2 January 1998


WITH two malting barleys makiing up well over two-thirds of the certified seed area in England and Wales, growers may seem to have less choice than ever this season.

But there are good reasons why this is the case, according to NIAB cereals specialist Richard Fenwick.

"I cannot recall a time when such a high percentage was in just two varieties," he says. Chariot and Optic, two of only three varieties fully recommended and Institute of Brewing-approved for the whole of the UK, filled 38% and 31% of the seed area south of the border.

There is a similar two-horse race in Scotland between Chariot (on 37% of the seed area) and Prisma (22%), says the SACs David Cranstoun.

"Optic is head and shoulders above the rest for yield," says Mr Fenwick. "But it is too late for the north, say beyond the Borders."

Regionally recommended Prismas performance, like that of Chariot, is well down on Optic, and it is very susceptible to mildew, he notes. "But the northern maltsters love it."

Chariot is early enough for Scottish harvests and resists mildew well, but is very susceptible to rhynchosporium.

Such a concentration in so few varieties might be considered risky in a more widely grown crop, acknowledges Mr Fenwick. "But there were only about 200,000ha of spring barley in England and Wales last year and about 270,000ha in Scotland. There were 2m hectares of wheat in England alone, which puts it in perspective."

Malter Cooper, the only other fully recommended variety for the whole of the UK, has very short straw, which may account for its apparent lack of takers, he believes. "On lighter droughty soils it is perhaps just a bit too short." Although the fourth most widely grown variety for certified seed, after feeder Hart on 7%, it occupied just 4% of last seasons area.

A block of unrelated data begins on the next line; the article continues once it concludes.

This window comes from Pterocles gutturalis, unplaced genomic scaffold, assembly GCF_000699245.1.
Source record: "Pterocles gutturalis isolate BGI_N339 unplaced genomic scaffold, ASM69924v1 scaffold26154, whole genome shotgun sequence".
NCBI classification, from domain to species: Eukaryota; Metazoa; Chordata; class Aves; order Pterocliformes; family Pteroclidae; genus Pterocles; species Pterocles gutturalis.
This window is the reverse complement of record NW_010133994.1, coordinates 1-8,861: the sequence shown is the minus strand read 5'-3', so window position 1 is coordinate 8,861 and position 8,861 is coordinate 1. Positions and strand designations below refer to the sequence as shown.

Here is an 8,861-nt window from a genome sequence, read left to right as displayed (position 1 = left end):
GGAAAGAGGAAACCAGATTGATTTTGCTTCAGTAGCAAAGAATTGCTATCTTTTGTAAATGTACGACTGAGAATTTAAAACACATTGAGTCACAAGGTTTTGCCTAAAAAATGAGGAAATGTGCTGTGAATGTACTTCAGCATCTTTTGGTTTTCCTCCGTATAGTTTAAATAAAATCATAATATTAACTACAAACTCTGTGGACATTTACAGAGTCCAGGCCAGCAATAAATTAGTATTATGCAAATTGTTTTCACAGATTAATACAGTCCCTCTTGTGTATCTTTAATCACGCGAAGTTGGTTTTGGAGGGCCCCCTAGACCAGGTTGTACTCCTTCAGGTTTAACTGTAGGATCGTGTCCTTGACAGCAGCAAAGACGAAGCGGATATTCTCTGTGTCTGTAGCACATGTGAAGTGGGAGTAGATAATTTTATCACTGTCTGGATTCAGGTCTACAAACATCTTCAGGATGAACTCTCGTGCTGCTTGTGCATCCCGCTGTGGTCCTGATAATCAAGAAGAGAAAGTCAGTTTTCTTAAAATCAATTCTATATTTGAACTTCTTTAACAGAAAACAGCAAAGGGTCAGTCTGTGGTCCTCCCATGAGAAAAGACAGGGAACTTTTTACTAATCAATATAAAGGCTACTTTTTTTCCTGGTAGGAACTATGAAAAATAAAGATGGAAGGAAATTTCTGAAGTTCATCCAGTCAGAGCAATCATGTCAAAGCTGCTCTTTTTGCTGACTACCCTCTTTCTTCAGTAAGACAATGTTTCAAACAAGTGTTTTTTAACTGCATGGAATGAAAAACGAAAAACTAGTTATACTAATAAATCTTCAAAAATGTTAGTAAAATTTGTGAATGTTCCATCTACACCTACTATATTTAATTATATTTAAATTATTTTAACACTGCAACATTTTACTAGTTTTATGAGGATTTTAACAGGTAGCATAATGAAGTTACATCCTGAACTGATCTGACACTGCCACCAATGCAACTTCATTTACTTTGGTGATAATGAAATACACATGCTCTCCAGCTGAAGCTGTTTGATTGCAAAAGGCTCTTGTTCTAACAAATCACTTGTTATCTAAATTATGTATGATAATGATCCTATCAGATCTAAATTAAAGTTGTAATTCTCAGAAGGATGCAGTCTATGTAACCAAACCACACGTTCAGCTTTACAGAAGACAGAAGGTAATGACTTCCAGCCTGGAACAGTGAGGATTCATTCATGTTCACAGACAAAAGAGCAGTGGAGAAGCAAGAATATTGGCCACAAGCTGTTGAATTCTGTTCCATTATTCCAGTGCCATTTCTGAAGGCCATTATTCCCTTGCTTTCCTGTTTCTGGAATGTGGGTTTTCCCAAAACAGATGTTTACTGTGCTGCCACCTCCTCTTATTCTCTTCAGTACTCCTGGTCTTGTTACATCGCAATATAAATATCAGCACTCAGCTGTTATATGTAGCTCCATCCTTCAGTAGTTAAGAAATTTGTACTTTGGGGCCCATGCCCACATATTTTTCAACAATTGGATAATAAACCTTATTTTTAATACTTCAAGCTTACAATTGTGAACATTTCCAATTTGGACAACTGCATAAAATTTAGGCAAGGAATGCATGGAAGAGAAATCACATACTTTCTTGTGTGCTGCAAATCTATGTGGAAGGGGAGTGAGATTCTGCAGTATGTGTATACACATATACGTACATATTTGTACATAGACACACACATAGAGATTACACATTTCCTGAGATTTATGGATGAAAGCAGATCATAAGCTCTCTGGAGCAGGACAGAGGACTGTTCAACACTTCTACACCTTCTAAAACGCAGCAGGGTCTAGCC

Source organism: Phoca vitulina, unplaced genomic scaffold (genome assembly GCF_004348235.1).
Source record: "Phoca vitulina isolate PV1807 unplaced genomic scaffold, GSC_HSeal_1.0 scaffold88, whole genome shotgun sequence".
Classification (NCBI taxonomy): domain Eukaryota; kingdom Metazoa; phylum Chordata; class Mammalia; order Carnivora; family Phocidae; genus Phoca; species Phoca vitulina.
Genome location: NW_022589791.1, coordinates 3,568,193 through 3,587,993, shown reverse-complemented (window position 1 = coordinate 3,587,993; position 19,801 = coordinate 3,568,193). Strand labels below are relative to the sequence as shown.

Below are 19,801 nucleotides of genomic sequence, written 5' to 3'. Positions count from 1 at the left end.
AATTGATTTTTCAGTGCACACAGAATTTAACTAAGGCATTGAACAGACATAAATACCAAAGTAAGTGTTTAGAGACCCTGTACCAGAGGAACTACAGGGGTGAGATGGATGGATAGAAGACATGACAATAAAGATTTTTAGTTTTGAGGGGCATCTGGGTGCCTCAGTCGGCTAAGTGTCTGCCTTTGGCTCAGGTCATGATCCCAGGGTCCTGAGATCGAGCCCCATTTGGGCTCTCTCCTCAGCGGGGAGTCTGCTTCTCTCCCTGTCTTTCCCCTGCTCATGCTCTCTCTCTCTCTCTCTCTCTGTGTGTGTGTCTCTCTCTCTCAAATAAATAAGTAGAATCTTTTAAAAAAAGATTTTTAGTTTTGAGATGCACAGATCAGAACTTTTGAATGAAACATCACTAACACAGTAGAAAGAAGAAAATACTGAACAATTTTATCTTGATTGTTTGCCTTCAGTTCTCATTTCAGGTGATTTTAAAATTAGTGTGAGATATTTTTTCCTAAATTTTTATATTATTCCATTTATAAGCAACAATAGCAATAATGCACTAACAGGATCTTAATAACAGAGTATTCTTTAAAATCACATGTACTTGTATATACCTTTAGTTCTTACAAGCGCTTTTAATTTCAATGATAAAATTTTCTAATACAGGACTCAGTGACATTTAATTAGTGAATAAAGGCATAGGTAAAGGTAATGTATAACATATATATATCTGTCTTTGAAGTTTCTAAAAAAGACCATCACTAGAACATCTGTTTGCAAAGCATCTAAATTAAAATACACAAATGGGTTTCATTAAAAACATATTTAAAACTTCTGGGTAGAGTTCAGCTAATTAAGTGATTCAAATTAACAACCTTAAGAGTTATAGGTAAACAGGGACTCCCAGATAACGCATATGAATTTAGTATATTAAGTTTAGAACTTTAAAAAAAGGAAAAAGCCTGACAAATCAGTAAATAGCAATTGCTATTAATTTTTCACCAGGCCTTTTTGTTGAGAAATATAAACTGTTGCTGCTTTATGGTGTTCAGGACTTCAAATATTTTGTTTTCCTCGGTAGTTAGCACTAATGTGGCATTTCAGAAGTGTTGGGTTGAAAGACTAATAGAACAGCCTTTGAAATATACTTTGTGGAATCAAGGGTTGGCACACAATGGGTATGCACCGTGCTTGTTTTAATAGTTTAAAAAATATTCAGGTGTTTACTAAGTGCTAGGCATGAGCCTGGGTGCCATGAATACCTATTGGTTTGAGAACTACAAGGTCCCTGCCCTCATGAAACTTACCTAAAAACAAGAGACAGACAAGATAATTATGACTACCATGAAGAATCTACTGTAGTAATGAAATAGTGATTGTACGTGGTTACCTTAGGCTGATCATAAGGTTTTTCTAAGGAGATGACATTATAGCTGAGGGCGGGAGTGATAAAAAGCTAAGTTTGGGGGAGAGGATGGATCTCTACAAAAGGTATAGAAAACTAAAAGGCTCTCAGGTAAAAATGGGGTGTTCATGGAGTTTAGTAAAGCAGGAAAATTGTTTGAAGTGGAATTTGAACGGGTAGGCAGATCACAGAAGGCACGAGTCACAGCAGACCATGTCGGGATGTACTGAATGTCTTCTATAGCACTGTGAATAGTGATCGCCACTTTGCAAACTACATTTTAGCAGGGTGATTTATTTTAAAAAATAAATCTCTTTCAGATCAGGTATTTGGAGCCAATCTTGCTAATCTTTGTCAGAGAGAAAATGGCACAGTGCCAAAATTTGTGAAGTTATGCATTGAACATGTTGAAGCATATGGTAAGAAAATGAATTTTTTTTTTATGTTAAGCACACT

Riviera, regionally recommended for the north-west, has treated yield potential matching Optic and some malting quality, although it is not IOB-approved. Untreated it is the highest listed yielder.

Delibes and Derkado, both regional recommendations for the north, suit specialist whisky and distilling needs. When treated the former is the second highest yielder on the list, but the latter has the lowest output of all.

Relatively low yielding Dandys long straw is appreciated by livestock growers in the north west and south west, says Mr Fenwick.

Of the newcomers, provisionally recommended malter Landlord will be watched with interest this season, says Dr Cranstoun. With Optic not entirely suitable for the north, Tankard losing its IOB provisional approval tag, and Chariot prone to splitting last harvest, a Prisma companion/replacement would be particularly welcome. "If Landlord does not get the thumbs up we could be vulnerable if people want to move out of Prisma."

Yield ratings of

recommended barleys

Fully recommended (all regions)




Fully recommended (regional)







Provisionally recommended (all regions)


Provisionally recommended (north east)


Becoming outclassed




Its off, but will it malt? Barley quality was a headache for many growers last season.

See more